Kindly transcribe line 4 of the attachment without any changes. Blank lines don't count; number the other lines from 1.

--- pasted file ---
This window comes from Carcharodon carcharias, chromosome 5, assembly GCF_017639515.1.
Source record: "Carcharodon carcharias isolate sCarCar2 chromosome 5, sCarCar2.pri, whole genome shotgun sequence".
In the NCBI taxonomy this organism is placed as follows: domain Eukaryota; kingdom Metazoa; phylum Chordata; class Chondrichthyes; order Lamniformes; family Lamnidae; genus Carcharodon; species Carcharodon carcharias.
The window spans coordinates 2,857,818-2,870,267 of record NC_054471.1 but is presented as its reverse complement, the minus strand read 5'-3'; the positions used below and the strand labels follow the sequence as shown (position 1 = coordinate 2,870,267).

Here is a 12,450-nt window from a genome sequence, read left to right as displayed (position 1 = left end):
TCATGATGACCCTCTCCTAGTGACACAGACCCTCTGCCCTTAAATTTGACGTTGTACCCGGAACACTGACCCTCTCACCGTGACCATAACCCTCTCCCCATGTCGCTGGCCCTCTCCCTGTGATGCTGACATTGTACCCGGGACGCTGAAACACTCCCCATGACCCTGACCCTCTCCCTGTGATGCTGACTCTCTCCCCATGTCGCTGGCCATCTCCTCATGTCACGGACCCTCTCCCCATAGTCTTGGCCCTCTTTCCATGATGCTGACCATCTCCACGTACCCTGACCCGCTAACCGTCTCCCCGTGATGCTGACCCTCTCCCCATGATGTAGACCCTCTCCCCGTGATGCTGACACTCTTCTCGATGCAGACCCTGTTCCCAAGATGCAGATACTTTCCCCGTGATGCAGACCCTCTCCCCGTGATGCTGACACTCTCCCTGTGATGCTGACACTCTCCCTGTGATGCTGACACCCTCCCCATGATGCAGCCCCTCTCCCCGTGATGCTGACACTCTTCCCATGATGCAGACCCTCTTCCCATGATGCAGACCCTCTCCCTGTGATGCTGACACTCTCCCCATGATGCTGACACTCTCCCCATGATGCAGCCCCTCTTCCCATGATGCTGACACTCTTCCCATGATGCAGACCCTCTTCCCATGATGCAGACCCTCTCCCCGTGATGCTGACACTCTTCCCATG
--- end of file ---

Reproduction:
The window spans coordinates 2,857,818-2,870,267 of record NC_054471.1 but is presented as its reverse complement, the minus strand read 5'-3'; the positions used below and the strand labels follow the sequence as shown (position 1 = coordinate 2,870,267).